substantially consummated . . . there is a strong presumption that an appeal of
an unstayed order is moot.” In re Hazan, 10 F.4th at 1253 (quotations omitted).
Stay Pending Appeal
Applying the principal equitable mootness factors identified in In re
Hazan, Water Marble first argues that because GBR failed to obtain a stay of
the Bankruptcy Court’s Confirmation Order this factor weighs in favor of
finding the appeal to be equitably moot. Motion at 9–10. The Eleventh Circuit
has noted that a party’s failure to obtain a stay is a critical consideration
“because it is an ‘important policy of bankruptcy law that court-approved
reorganization plans be able to go forward based on court approval unless a stay
is obtained.’” In re Hazan, 10 F.4th at 1252 (quoting Miami Ctr. Ltd. P’ship v.
Bank of New York, 838 F.2d 1547, 1555 (11th Cir. 1988)). This makes sense as
“it is often difficult for courts to afford relief to the appealing party because the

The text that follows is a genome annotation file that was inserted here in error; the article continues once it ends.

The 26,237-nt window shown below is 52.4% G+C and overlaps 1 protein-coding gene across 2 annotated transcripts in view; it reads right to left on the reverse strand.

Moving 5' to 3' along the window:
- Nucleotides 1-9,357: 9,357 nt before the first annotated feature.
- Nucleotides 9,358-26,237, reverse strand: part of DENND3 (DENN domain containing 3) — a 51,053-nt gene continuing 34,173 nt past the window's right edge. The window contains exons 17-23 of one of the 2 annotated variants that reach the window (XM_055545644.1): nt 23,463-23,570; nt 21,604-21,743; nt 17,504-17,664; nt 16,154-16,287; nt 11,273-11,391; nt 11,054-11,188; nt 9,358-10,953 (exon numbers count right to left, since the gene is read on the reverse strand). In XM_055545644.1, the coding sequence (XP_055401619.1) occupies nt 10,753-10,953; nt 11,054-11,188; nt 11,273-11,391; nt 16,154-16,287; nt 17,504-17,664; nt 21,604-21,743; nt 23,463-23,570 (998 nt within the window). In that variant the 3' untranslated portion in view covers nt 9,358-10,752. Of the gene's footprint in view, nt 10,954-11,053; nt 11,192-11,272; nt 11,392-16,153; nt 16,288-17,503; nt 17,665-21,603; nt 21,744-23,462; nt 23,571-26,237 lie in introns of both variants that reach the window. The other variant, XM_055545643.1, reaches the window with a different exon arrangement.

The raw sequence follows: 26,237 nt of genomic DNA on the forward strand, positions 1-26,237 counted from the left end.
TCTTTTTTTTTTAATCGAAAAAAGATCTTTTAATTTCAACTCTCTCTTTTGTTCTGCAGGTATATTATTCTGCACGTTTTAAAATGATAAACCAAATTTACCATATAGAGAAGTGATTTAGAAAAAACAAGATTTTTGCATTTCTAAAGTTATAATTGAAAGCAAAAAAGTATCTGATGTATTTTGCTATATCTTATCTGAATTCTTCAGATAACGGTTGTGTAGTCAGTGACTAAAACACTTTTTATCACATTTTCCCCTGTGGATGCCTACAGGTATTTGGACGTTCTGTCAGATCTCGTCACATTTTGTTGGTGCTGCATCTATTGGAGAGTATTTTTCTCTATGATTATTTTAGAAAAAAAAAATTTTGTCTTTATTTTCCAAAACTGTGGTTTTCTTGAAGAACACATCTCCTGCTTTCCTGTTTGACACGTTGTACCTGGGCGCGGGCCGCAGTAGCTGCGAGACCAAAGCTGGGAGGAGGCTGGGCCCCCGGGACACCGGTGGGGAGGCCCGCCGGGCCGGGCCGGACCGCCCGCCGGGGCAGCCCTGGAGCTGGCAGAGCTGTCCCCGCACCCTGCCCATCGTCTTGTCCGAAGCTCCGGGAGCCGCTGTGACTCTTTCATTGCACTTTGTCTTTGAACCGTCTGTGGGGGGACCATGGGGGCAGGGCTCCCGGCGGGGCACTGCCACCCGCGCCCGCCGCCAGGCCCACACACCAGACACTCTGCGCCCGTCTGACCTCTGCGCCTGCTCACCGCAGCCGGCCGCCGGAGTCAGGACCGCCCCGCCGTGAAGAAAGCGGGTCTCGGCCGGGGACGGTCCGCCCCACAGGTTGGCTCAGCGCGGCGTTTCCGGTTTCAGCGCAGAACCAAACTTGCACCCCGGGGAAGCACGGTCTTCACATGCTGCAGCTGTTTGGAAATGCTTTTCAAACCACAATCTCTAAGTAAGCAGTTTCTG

court is unable to rescind transactions taken in consummation of the
reorganization plan and confirmation order enforcing said plan.” In re
Winn-Dixie Store, Inc., 286 F. App’x 619, 623 (11th Cir. 2008) (per curiam)).6
Nevertheless, the “[f]ailure to obtain a stay of proceedings related to the
bankruptcy does not automatically render an appeal moot.” In re Seidler, 44
F.3d 945, 948 (11th Cir. 1995). Instead, in cases where a stay has not been
obtained the Court must ask whether a stay was “unjustifiably denied or was
justifiably not requested[.]” Bennett, 899 F.3d at 1249.
Here, GBR contends that it chose not to seek a stay because a stay
“potentially could have cut off the $56,798 monthly payments to GBR required
under the [P]lan.” Response at 16. GBR also explains that because it could have
sought adequate protection payments during the stay, nothing would have
changed if it had sought and obtained a stay. Id. Additionally, GBR states that
in seeking a stay it “could hardly claim prejudice from the payment of some
property taxes and a return of fraudulently procured SBA loan proceeds.” Id.
According to GBR, these circumstances combined with the fact that in its view